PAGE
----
I don’t believe in open borders, free for all amnesty or changing America’s official language. That doesn’t mean I can’t celebrate the country we are – with the thousands of languages spoken within our borders every day from sea to shining sea.
The xenophobic protesters had one thing right: we do speak English in America. We speak it on official business and in Super Bowl broadcasts; we use it in publications like this one.
But that’s not all we do. People like my immigrant mother and her immigrant sisters learn English as adults and raise their kids to speak it, and also speak French and Arabic at family get-togethers and on phone calls. We speak English in school and Spanish with grandparents and Spanglish with friends. We speak Creole and Chinese and Tagalog sitting down to family dinners–maybe with a bottle or two of Coke around the table, which is why Coke is smart to recognize this.
We come to America, in other words, and we become American–but we don’t erase everything else that we were before, we don’t forget our cultures and languages as if they never existed, and we don’t hide them as if they’re shameful or less than patriotic. We bring them out and share them, and they make this country better and stronger. America isn’t weakened because people don’t submit to a monoculture; it’s strong because it can absorb the peoples and aspirations and talents of the rest of the world without erasing their cultures.
People, the Coke ad was well done. This is so crazy that there is outrage over it. E Pluribus Unum isn't in English either.
— Erick Erickson (@EWErickson) February 3, 2014
But perhaps those of us who care about inequality and racism should be angry, too. Coca-Cola’s diversity ad wasn’t purposed just to celebrate the reality of a multi-ethnic America. It was to sell soda to rapidly-expanding but vulnerable populations, even if that means contributing to serious health problems, exploiting divides in class and education, and exacerbating racial inequality…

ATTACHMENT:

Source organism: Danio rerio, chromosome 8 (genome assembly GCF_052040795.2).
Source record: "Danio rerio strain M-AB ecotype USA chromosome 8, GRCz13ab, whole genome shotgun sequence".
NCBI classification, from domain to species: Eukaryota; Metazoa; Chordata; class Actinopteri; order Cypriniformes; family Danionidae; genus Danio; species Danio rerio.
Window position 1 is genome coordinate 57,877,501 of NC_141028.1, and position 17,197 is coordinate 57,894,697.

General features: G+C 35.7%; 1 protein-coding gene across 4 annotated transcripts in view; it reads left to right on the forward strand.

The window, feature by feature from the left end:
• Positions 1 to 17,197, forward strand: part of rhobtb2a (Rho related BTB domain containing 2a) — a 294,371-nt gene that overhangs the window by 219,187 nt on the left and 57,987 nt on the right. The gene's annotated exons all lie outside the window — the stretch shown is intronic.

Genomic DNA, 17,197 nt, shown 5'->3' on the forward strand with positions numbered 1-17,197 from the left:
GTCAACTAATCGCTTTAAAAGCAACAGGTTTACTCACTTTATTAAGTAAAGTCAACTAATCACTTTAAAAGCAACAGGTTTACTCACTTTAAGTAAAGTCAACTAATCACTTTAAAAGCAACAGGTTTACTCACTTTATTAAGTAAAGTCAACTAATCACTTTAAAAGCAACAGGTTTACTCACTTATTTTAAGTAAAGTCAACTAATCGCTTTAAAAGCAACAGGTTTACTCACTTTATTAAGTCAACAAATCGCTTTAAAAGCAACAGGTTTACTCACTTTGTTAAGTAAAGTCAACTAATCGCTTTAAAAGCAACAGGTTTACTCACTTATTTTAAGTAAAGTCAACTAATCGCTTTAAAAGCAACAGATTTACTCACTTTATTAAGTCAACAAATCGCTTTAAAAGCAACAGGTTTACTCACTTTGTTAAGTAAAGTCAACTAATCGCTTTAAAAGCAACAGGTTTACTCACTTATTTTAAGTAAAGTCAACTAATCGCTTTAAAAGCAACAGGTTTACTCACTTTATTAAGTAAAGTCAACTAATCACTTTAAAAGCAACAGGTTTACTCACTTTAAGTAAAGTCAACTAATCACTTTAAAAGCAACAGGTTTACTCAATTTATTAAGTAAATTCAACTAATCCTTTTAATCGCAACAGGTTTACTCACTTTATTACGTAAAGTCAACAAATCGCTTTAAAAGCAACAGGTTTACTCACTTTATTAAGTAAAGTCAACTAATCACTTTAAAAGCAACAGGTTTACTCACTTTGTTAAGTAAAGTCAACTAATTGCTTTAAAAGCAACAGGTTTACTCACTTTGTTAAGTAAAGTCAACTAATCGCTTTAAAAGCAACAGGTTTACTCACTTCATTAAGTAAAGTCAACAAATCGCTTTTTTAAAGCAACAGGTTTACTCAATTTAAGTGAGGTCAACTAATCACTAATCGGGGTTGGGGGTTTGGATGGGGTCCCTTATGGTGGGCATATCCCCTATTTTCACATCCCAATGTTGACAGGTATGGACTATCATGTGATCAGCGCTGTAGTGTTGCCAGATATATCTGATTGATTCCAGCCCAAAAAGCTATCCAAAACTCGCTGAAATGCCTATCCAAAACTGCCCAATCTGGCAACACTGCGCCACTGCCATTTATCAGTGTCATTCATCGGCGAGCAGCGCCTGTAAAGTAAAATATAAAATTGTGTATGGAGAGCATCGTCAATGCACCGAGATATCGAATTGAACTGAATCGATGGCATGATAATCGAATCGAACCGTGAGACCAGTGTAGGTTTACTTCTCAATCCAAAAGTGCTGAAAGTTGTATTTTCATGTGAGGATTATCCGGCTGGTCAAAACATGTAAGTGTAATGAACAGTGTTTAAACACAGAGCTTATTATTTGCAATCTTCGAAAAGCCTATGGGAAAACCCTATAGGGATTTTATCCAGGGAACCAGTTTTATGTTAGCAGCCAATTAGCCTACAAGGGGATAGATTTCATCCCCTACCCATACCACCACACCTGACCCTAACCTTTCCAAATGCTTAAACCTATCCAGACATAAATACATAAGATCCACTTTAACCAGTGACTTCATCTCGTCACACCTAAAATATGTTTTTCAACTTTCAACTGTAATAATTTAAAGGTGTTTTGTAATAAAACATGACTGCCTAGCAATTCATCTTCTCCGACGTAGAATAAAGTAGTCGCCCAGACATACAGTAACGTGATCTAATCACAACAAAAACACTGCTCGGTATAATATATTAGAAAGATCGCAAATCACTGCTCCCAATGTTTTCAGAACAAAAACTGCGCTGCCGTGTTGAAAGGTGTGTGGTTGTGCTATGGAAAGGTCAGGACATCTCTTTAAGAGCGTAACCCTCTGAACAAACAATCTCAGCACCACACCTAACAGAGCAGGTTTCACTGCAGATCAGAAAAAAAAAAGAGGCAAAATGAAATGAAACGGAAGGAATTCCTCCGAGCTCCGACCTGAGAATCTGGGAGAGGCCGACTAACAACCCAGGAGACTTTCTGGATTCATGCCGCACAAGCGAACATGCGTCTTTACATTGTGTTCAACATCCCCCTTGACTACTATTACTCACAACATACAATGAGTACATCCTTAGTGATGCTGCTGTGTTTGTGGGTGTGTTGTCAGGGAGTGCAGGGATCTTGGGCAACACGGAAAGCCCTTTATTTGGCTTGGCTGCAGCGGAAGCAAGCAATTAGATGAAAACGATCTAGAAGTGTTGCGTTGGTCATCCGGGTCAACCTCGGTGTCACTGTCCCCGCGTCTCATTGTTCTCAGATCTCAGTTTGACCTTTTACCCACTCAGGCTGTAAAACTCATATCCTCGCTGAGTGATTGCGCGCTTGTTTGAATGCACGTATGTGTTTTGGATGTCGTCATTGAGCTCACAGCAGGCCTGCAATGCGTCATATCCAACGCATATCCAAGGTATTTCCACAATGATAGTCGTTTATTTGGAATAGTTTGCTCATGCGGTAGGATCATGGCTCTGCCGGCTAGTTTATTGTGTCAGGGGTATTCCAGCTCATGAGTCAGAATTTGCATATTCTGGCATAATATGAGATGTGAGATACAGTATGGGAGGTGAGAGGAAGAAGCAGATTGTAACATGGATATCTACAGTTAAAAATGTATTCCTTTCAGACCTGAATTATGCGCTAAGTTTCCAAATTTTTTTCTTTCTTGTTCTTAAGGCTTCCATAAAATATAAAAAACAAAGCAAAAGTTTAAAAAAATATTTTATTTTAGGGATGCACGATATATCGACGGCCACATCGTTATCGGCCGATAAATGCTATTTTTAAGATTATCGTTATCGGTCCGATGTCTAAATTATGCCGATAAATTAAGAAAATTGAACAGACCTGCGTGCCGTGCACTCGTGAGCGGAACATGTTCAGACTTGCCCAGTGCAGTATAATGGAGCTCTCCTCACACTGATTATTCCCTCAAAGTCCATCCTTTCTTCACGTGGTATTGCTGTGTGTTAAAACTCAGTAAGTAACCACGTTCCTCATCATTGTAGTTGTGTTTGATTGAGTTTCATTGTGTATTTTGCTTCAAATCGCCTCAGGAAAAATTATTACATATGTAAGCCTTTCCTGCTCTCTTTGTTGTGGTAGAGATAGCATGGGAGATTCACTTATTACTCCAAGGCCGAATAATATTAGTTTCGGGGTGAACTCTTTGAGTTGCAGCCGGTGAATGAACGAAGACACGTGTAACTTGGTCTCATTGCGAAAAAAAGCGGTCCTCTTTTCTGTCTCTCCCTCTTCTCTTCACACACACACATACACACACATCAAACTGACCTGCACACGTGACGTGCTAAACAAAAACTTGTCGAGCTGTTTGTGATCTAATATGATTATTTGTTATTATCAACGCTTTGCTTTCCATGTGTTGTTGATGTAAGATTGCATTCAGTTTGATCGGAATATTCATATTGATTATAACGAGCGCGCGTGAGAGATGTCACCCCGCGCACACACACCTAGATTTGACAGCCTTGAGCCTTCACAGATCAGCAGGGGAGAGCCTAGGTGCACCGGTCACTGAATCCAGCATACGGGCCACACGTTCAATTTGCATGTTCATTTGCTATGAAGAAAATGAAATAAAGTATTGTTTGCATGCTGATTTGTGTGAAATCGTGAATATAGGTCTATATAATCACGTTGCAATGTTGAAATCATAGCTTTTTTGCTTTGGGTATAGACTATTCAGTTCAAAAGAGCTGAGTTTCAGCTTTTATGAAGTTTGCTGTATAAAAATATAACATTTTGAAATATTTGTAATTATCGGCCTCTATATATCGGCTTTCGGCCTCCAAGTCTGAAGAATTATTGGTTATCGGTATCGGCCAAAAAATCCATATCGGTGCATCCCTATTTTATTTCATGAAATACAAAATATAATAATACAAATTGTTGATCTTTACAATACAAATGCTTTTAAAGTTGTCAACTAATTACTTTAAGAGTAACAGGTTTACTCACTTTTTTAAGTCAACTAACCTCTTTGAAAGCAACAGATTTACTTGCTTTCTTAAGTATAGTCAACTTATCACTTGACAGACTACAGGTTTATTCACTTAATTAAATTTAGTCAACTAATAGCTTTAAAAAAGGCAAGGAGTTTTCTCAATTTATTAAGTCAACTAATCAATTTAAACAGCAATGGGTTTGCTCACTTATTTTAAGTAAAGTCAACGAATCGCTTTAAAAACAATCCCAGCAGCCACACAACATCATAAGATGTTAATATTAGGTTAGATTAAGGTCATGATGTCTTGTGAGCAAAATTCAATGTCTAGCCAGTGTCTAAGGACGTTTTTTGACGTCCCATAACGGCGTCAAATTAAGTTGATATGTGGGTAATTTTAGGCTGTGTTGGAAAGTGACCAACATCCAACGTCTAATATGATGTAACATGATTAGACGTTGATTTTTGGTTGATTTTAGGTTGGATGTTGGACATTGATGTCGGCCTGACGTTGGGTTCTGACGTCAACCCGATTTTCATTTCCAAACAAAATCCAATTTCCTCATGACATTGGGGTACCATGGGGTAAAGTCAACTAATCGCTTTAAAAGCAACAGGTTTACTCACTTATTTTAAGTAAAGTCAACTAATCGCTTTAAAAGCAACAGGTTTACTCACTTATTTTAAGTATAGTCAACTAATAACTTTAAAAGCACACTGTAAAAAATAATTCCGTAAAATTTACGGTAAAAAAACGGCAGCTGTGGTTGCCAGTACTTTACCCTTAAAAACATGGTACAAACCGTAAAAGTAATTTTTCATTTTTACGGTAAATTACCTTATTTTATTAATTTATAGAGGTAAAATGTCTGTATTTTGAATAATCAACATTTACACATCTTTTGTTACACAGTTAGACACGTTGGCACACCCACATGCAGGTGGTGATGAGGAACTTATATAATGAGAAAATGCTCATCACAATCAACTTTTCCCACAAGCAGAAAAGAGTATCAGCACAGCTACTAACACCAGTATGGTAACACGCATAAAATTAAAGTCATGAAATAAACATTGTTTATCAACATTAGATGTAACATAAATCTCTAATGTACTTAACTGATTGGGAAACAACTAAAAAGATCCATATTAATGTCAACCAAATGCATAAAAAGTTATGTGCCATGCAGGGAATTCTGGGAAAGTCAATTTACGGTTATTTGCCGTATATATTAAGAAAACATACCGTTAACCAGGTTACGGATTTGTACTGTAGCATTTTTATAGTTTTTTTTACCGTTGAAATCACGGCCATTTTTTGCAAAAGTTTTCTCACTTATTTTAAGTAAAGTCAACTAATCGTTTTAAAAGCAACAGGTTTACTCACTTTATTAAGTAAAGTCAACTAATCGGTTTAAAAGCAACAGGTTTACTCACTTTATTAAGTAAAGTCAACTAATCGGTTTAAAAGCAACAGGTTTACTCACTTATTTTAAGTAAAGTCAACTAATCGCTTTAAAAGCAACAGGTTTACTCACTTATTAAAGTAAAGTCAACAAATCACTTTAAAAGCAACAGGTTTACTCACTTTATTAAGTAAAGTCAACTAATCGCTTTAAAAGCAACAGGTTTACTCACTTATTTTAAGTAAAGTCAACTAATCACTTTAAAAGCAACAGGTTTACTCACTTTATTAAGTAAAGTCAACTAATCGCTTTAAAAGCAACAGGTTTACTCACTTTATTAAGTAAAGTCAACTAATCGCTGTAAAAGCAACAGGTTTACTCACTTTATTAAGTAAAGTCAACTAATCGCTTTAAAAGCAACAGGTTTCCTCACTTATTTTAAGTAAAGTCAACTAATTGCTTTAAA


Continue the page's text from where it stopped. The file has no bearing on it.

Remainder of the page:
But that doesn’t mean we should be applauding soda companies, even if their ads tug at our heartstrings and our liberal values. It means consumers should have more affordable options, corporate advertising of unhealthy food should be regulated more tightly and Americans should be collectively enraged at our obscenely low wages and lack of a comprehensive social safety net – the things that create unhealthy, perverse incentives for consumers. It means we should cast a critical eye when soda companies fly the flag of diversity, when, in fact, their product contributes to stark racial inequalities.
Coke’s targeting of Latino and other immigrant populations is about as progressive as RJ Reynolds marketing menthol cigarettes to African-Americans or Phillip Morris hawking Virginia Slims to women – that is, not very. Before we applaud Coke’s advertising diversity, we should ask: do we really want Coke to diversify?
People being outraged about everything under the sun has been a theme on Twitter for a while. Media outlets hunting down the outrage and publicizing it as a relatively cheap way to score hits from people who like to be outraged about the outrage of other people followed not long after. For the Coca-Cola commercial, reaction tweets were posted at USA Today, E! Online, the Daily Mail, Talking Points Memo, Mediaite, and likely others…
“Man on the Street” pieces were never all that interesting or useful to begin with, but at least it involved an actual person in an actual place who chose to share his or her opinions to a reporter for our evaluation. This nearly contextless sharing of random angry tweets illuminates even less. But it’s good for stirring up a round of counteroutrage, isn’t it? And that counteroutrage at some anonymous, undefined number of people behaving badly on the Internet makes some others feel more superior, doesn’t it?…
I am outraged by how utterly pedestrian it is. This could have been a Levi’s ad five years ago. It could be advertising anything.